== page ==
Joonghyun Cho

11.05 2016 INTERVIEW DATE

Dogs, Graphic Designer

Seongsu-dong, Seongdong-gu, Seoul

Joonghyun Cho works at Naver, takes charge of the design category for its mobile app and doubles as a graphic designer for a design studio named ‘Dogs.’ Joined together with his college friends, they found their ever-first studio space three years ago in Seongsu-dong. And today he shares his second studio with his buddies after overhauling an old detached house with a small yard, spending his time without a boundary between work and play. At such special hideout gathered with friends, a likely place where we've all once dreamed of when we were little, we talked about what it is like to create a studio in Seoul.

Hyemin Kwon

Could you share us what triggered you to open up a studio in Seongsu-dong?

I went to Konkuk University. Being close to Seongsu-dong, projects related to developing the region was always included in one of the themes for our graduation thesis. I had experienced a branding project for the first time during college which was a project for a small café called ‘Zagmachi’ in Seongsu-dong. So that sparked my relationship with the neighborhood. I didn’t want to bind myself in college so I went searching for a nice place for me and my friends to work, which was a tiny, less than 25sqm space next to the Seoul Forest. It was five of is in total but actually, it was more like a place to hang out and drink.(laugh)

Is there a specific reason you moved?

We got kicked out. I don’t know if you call it a gentrification but really like on TV, the landlord one day told us to leave, telling us that his daughter was returning from the US and that she’ll be taking over our place to open up her own little café. Those were his exact words. So we hurriedly searched for a new place and finally found this house. First of all it was the cheapest and the best part was that it was a detached house. Also, this area has a great sense of energy.(laugh) This house used to belong to the legendary Go player Hunhyeon Joh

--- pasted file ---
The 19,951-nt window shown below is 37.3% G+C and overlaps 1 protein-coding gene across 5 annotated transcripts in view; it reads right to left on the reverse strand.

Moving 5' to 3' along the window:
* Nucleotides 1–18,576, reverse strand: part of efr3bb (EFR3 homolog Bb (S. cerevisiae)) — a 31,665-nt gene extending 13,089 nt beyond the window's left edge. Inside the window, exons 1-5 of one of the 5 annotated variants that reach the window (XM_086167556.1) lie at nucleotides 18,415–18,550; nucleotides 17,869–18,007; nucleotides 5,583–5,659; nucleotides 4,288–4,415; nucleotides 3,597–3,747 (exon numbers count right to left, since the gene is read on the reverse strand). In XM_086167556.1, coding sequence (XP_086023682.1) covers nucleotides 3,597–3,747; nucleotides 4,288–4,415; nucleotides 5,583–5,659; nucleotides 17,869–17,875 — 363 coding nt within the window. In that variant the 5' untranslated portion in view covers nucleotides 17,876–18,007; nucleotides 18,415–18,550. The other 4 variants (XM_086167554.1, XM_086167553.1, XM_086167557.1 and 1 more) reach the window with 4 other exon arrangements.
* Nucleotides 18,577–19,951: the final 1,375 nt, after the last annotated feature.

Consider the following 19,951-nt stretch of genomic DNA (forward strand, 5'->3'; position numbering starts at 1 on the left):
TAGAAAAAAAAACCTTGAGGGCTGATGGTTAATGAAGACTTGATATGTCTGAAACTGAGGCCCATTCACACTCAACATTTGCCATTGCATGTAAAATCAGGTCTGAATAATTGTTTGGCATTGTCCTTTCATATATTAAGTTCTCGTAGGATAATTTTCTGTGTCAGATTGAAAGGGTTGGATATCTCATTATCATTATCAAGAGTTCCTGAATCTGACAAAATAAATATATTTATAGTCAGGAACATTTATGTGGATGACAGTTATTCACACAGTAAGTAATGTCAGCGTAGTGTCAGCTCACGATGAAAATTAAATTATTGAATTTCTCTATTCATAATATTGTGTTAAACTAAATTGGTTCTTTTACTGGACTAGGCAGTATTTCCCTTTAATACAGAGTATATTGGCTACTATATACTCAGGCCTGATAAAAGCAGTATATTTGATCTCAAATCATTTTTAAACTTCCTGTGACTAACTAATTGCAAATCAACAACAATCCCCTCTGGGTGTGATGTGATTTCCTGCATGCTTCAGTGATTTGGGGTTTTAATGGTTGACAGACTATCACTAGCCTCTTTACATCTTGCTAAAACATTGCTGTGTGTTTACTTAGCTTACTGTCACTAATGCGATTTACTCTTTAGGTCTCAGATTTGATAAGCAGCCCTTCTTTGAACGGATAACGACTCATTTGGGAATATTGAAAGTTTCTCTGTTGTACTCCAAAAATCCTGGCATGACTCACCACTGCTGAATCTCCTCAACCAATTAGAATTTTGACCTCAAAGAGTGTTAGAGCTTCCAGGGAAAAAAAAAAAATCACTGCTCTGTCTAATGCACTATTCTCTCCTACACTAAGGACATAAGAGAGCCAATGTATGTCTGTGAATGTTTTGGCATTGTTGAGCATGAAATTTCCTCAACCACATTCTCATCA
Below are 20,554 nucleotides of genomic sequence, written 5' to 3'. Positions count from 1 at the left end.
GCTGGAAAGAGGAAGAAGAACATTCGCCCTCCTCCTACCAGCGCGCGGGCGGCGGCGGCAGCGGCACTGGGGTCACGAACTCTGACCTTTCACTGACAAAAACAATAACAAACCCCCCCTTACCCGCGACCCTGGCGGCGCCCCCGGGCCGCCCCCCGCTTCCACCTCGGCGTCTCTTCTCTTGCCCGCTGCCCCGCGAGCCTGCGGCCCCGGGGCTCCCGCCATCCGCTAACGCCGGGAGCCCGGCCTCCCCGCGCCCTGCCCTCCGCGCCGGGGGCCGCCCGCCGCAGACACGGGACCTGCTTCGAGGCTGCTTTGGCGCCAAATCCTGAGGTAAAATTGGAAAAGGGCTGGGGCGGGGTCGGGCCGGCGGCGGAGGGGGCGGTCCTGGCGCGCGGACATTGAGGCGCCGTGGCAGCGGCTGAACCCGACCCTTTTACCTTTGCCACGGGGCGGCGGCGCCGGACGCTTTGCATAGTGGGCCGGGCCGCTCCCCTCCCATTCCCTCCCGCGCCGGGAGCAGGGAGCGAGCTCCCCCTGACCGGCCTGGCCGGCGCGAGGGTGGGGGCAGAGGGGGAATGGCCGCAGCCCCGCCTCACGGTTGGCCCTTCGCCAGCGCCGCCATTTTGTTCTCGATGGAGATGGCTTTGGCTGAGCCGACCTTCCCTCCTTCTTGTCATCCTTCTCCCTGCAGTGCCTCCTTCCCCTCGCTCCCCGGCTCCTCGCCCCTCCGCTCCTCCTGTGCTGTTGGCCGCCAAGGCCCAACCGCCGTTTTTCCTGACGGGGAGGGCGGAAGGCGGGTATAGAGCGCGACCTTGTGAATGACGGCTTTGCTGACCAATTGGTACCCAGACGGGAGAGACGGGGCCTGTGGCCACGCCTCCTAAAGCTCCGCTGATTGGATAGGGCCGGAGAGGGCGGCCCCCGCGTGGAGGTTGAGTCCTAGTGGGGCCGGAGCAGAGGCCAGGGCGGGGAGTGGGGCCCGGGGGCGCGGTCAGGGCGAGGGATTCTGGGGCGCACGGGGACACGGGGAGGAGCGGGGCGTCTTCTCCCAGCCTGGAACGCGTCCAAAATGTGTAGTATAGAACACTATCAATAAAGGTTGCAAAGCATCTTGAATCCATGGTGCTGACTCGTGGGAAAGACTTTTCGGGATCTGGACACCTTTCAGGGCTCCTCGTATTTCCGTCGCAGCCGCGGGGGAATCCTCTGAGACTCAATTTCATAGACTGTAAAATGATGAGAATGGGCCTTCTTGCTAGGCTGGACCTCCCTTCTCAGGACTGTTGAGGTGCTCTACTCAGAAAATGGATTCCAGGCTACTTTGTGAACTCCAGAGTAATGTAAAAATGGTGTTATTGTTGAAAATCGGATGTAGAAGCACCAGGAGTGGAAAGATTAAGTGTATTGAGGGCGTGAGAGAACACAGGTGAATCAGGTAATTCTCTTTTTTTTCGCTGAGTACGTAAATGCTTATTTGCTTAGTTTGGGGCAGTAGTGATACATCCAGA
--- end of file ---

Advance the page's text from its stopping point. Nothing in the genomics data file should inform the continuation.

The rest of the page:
You share this place with five of your friends. How did you all gather here?

In the beginning it was simply me and my college friends. Same college, same department. Then later people from other college started to join and from then on we’ve had a wide range of people. We don’t have a specific standard or anything, it was just people passionate to do something that gradually got together.

Does it cost to join?

Of course it does. We can’t just offer our space free of charge. We go by headcount.(laugh)

So the more you take in, the better it gets, right?

Yes, the more the better.(laugh) We sometimes have friends over short term so there are times when we accommodate up to ten people. Then each of us only has to pay 100,000 won (US $80) a month.